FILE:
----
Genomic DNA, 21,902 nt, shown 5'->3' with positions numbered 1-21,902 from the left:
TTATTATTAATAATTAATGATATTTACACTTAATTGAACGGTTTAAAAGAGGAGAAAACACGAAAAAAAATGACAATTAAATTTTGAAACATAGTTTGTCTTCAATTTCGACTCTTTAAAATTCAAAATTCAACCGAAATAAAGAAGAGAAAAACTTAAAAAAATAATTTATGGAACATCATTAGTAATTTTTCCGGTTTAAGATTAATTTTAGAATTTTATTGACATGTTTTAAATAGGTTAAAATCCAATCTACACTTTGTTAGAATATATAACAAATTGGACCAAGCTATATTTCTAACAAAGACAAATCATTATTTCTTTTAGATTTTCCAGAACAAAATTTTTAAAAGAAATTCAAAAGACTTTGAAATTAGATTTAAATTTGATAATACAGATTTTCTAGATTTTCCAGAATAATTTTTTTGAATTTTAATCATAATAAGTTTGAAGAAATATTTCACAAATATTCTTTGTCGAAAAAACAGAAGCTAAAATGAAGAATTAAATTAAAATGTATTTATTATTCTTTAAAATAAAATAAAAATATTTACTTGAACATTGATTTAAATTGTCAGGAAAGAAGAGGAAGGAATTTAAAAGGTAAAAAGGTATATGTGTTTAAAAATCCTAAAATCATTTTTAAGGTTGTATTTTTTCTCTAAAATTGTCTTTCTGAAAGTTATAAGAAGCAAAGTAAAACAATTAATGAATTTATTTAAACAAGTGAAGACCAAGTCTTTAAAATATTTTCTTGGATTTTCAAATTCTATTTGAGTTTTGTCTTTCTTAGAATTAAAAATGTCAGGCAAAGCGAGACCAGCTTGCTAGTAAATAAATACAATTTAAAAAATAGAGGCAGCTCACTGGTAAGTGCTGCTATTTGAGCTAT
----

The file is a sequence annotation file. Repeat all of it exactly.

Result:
Genomic DNA, 21,902 nt, shown 5'->3' with positions numbered 1-21,902 from the left:
TTATTATTAATAATTAATGATATTTACACTTAATTGAACGGTTTAAAAGAGGAGAAAACACGAAAAAAAATGACAATTAAATTTTGAAACATAGTTTGTCTTCAATTTCGACTCTTTAAAATTCAAAATTCAACCGAAATAAAGAAGAGAAAAACTTAAAAAAATAATTTATGGAACATCATTAGTAATTTTTCCGGTTTAAGATTAATTTTAGAATTTTATTGACATGTTTTAAATAGGTTAAAATCCAATCTACACTTTGTTAGAATATATAACAAATTGGACCAAGCTATATTTCTAACAAAGACAAATCATTATTTCTTTTAGATTTTCCAGAACAAAATTTTTAAAAGAAATTCAAAAGACTTTGAAATTAGATTTAAATTTGATAATACAGATTTTCTAGATTTTCCAGAATAATTTTTTTGAATTTTAATCATAATAAGTTTGAAGAAATATTTCACAAATATTCTTTGTCGAAAAAACAGAAGCTAAAATGAAGAATTAAATTAAAATGTATTTATTATTCTTTAAAATAAAATAAAAATATTTACTTGAACATTGATTTAAATTGTCAGGAAAGAAGAGGAAGGAATTTAAAAGGTAAAAAGGTATATGTGTTTAAAAATCCTAAAATCATTTTTAAGGTTGTATTTTTTCTCTAAAATTGTCTTTCTGAAAGTTATAAGAAGCAAAGTAAAACAATTAATGAATTTATTTAAACAAGTGAAGACCAAGTCTTTAAAATATTTTCTTGGATTTTCAAATTCTATTTGAGTTTTGTCTTTCTTAGAATTAAAAATGTCAGGCAAAGCGAGACCAGCTTGCTAGTAAATAAATACAATTTAAAAAATAGAGGCAGCTCACTGGTAAGTGCTGCTATTTGAGCTAT